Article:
Highlighting Black History in NYC: St. George’s Episcopal Church

Black History Month
St. George’s Episcopal Church

St. George’s Episcopal Church

In honor of Black History Month, each week, PIX11 is featuring a local NYC landmark that honors the stories of African-Americans whose contributions to the five boroughs date back hundreds of years.

For many New Yorkers, St. George’s Church has been a place of worship and an anchor of hope.

What some may not know is that the church is best known for having some pretty remarkable congregants. One notable figure is Harry Thacker Burleigh, a Black composer and baritone — who later became one of the first African-American composers to incorporate spirituality into much of his music.

Q: When did this landmark come to be? What do you think it means to New Yorkers?

Reverend Jacob Smith, Rector of the Parish of Calvary, St. George’s Church: The congregation first gathered as a chapel in Trinity Wall Street in 1747, became a church in 1811, and moved to its current location on Rutherford Place in 1846.

It was designated a New York City landmark in 1967 and a National Landmark in 1976. For a lot of New Yorkers, St. George’s has been a place of worship, an anchor of hope and a symbol of the stability that faith can bring, especially as New Yorkers have faced the highs and lows of life.

Q: What’s one thing about this landmark that most people do not know?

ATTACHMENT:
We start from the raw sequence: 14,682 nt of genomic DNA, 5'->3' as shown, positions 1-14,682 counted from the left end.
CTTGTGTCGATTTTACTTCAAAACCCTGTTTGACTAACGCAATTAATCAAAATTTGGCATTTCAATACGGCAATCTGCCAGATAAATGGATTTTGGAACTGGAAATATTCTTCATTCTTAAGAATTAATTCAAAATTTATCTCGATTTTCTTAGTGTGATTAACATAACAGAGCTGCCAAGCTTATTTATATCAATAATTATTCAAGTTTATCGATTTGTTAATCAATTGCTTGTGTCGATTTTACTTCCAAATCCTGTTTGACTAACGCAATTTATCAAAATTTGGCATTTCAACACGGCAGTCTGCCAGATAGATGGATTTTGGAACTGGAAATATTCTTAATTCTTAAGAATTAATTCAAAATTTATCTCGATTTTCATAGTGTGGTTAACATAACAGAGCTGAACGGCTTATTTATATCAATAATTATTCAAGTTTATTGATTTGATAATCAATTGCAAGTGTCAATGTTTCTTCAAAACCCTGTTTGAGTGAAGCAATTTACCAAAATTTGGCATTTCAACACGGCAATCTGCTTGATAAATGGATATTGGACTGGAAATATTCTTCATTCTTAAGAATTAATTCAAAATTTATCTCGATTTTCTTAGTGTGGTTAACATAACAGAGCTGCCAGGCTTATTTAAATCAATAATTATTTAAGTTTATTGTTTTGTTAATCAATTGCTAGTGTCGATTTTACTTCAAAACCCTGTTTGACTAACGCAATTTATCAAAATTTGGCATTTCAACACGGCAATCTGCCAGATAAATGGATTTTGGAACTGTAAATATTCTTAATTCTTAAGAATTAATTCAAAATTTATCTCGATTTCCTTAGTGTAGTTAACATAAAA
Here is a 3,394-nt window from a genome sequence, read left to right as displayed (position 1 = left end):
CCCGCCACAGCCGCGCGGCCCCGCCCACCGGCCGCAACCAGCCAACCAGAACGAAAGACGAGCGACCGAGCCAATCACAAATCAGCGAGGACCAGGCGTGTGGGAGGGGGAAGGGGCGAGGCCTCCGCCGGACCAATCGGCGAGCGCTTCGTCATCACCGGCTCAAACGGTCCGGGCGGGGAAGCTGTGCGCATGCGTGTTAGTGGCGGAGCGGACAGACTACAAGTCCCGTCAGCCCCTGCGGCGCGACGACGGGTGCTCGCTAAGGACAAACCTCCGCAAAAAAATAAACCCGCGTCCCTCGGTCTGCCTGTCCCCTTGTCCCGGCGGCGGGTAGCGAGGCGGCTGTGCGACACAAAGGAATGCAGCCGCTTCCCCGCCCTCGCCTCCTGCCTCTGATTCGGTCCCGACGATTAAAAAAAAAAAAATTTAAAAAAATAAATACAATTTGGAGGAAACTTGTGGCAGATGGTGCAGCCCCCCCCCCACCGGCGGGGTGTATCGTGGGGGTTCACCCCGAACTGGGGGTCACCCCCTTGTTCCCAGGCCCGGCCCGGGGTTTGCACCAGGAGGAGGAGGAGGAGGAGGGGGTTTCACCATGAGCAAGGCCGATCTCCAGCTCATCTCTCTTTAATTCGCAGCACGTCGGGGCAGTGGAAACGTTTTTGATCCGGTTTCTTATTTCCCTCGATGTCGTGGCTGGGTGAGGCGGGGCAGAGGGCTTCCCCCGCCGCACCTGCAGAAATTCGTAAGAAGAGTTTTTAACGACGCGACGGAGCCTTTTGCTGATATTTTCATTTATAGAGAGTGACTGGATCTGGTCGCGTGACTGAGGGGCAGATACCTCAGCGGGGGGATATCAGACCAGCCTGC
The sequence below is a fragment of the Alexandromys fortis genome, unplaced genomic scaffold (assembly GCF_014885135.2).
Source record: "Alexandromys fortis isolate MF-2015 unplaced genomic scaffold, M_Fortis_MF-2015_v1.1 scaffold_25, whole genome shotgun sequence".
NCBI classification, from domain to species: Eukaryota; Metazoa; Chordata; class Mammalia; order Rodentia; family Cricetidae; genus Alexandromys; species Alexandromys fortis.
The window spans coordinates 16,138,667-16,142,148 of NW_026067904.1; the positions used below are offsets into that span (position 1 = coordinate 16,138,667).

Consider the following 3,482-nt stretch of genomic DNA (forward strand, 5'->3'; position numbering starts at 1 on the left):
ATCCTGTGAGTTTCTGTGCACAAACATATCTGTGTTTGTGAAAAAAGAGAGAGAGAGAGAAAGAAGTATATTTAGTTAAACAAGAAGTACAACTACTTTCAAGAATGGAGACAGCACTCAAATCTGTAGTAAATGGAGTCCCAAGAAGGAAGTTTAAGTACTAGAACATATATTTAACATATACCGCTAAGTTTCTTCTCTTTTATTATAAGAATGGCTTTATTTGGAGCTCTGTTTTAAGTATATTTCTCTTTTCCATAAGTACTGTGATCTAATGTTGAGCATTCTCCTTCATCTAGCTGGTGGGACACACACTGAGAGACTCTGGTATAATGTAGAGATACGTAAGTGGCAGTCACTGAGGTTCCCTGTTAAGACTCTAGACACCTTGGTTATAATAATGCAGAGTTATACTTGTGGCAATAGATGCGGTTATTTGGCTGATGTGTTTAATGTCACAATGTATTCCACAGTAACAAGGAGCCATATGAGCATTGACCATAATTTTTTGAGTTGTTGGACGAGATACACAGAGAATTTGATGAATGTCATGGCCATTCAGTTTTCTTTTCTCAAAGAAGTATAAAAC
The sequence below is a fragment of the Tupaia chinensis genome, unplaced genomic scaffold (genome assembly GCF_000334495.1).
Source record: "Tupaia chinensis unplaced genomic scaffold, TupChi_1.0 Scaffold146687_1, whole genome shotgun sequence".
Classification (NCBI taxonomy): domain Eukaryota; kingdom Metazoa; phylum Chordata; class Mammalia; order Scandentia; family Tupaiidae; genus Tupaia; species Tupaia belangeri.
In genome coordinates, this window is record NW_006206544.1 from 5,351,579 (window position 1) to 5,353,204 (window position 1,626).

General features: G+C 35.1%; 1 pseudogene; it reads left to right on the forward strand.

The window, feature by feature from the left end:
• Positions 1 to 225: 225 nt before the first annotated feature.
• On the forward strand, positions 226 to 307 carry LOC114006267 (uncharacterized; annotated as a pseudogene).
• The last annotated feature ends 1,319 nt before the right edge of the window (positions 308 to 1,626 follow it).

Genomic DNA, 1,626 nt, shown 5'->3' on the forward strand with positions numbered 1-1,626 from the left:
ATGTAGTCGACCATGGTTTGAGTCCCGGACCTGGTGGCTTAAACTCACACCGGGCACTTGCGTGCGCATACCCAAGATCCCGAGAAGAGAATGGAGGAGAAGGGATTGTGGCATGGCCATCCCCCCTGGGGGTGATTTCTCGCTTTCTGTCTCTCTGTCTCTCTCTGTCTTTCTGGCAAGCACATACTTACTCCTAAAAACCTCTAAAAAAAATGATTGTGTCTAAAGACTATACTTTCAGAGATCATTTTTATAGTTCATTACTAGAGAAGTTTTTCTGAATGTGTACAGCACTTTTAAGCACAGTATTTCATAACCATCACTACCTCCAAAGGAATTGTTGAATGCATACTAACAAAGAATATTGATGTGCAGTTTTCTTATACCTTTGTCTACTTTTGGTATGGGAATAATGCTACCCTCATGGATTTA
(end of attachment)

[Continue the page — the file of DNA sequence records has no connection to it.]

Reverend Jacob Smith: In 1920, a man named Thomas Simpkin shot a renowned doctor named James W. Markoe. A gunfight ensued during the service and one of the bullets is still lodged in the wall at the back of the church.

Q: How does this landmark tie back into Black History Month?

Reverend Jacob Smith: The rector of the parish, Stephen H. Tyng, 1845-1878, was a great leader in the abolitionist movement in New York City.

Harry Thacker Burleigh,1866–1949, was an African-American classical composer, arranger, and professional singer. He was a soloist at St. George’s Church for 50 years by the endorsement of J.P. Morgan at a time when many other churches did not allow African-Americans to worship in their churches. His singing directly influenced Anton Dvorjak’s “New World Symphony” and his compositions brought African-American spirituals to widespread recognition. His work influenced the Harlem jazz scene. To this day, the church still honors Harry T. Burleigh’s work by singing and arranging his music at Sunday Services.

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